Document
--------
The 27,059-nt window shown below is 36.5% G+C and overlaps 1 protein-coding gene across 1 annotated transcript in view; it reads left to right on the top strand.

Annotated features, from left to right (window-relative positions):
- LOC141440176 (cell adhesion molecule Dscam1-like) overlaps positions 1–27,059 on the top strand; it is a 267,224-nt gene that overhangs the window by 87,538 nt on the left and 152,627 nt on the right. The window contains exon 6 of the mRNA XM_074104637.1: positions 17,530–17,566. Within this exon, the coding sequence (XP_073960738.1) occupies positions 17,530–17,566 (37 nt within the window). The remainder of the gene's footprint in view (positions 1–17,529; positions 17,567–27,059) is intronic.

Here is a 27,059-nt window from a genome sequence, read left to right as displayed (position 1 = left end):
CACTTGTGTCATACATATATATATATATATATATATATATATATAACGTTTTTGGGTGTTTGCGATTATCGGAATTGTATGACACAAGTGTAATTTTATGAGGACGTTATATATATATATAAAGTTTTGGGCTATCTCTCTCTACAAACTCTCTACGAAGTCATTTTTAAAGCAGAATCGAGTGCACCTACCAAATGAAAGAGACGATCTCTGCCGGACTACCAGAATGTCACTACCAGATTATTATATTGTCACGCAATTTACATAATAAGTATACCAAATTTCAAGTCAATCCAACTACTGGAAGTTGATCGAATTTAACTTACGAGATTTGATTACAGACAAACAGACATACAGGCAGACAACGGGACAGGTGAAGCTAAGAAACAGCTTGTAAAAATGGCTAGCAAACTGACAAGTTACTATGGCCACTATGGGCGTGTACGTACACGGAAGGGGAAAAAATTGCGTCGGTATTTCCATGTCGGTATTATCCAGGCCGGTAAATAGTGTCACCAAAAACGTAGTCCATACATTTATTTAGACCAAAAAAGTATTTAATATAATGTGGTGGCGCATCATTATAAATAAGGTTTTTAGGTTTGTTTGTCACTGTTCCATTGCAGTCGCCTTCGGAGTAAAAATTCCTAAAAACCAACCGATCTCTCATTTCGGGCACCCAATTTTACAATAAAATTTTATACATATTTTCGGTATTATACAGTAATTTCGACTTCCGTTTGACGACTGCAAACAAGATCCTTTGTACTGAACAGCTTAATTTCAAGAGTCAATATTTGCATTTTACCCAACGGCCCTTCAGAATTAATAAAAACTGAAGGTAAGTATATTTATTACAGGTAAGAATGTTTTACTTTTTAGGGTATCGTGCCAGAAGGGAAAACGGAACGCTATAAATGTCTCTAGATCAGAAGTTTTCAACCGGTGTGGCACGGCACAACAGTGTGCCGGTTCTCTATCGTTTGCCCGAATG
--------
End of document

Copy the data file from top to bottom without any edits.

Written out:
The 27,059-nt window shown below is 36.5% G+C and overlaps 1 protein-coding gene across 1 annotated transcript in view; it reads left to right on the top strand.

Annotated features, from left to right (window-relative positions):
- LOC141440176 (cell adhesion molecule Dscam1-like) overlaps positions 1–27,059 on the top strand; it is a 267,224-nt gene that overhangs the window by 87,538 nt on the left and 152,627 nt on the right. The window contains exon 6 of the mRNA XM_074104637.1: positions 17,530–17,566. Within this exon, the coding sequence (XP_073960738.1) occupies positions 17,530–17,566 (37 nt within the window). The remainder of the gene's footprint in view (positions 1–17,529; positions 17,567–27,059) is intronic.

Here is a 27,059-nt window from a genome sequence, read left to right as displayed (position 1 = left end):
CACTTGTGTCATACATATATATATATATATATATATATATATATAACGTTTTTGGGTGTTTGCGATTATCGGAATTGTATGACACAAGTGTAATTTTATGAGGACGTTATATATATATATAAAGTTTTGGGCTATCTCTCTCTACAAACTCTCTACGAAGTCATTTTTAAAGCAGAATCGAGTGCACCTACCAAATGAAAGAGACGATCTCTGCCGGACTACCAGAATGTCACTACCAGATTATTATATTGTCACGCAATTTACATAATAAGTATACCAAATTTCAAGTCAATCCAACTACTGGAAGTTGATCGAATTTAACTTACGAGATTTGATTACAGACAAACAGACATACAGGCAGACAACGGGACAGGTGAAGCTAAGAAACAGCTTGTAAAAATGGCTAGCAAACTGACAAGTTACTATGGCCACTATGGGCGTGTACGTACACGGAAGGGGAAAAAATTGCGTCGGTATTTCCATGTCGGTATTATCCAGGCCGGTAAATAGTGTCACCAAAAACGTAGTCCATACATTTATTTAGACCAAAAAAGTATTTAATATAATGTGGTGGCGCATCATTATAAATAAGGTTTTTAGGTTTGTTTGTCACTGTTCCATTGCAGTCGCCTTCGGAGTAAAAATTCCTAAAAACCAACCGATCTCTCATTTCGGGCACCCAATTTTACAATAAAATTTTATACATATTTTCGGTATTATACAGTAATTTCGACTTCCGTTTGACGACTGCAAACAAGATCCTTTGTACTGAACAGCTTAATTTCAAGAGTCAATATTTGCATTTTACCCAACGGCCCTTCAGAATTAATAAAAACTGAAGGTAAGTATATTTATTACAGGTAAGAATGTTTTACTTTTTAGGGTATCGTGCCAGAAGGGAAAACGGAACGCTATAAATGTCTCTAGATCAGAAGTTTTCAACCGGTGTGGCACGGCACAACAGTGTGCCGGTTCTCTATCGTTTGCCCGAATG